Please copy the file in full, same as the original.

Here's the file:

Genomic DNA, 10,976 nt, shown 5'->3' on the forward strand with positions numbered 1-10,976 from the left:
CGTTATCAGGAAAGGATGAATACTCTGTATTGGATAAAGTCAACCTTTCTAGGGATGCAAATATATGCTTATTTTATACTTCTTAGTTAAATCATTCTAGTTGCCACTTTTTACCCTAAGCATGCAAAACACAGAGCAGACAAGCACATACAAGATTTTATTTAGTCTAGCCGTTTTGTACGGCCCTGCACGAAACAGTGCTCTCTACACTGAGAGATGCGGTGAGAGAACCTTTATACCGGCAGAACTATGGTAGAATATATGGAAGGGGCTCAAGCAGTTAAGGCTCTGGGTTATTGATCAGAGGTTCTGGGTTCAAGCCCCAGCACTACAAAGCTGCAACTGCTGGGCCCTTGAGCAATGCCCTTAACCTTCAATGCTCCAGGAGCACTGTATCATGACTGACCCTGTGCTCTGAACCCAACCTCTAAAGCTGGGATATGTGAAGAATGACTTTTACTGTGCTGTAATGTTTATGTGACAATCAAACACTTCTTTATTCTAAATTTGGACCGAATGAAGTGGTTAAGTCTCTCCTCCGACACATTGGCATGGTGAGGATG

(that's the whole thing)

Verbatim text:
Genomic DNA, 10,976 nt, shown 5'->3' on the forward strand with positions numbered 1-10,976 from the left:
CGTTATCAGGAAAGGATGAATACTCTGTATTGGATAAAGTCAACCTTTCTAGGGATGCAAATATATGCTTATTTTATACTTCTTAGTTAAATCATTCTAGTTGCCACTTTTTACCCTAAGCATGCAAAACACAGAGCAGACAAGCACATACAAGATTTTATTTAGTCTAGCCGTTTTGTACGGCCCTGCACGAAACAGTGCTCTCTACACTGAGAGATGCGGTGAGAGAACCTTTATACCGGCAGAACTATGGTAGAATATATGGAAGGGGCTCAAGCAGTTAAGGCTCTGGGTTATTGATCAGAGGTTCTGGGTTCAAGCCCCAGCACTACAAAGCTGCAACTGCTGGGCCCTTGAGCAATGCCCTTAACCTTCAATGCTCCAGGAGCACTGTATCATGACTGACCCTGTGCTCTGAACCCAACCTCTAAAGCTGGGATATGTGAAGAATGACTTTTACTGTGCTGTAATGTTTATGTGACAATCAAACACTTCTTTATTCTAAATTTGGACCGAATGAAGTGGTTAAGTCTCTCCTCCGACACATTGGCATGGTGAGGATG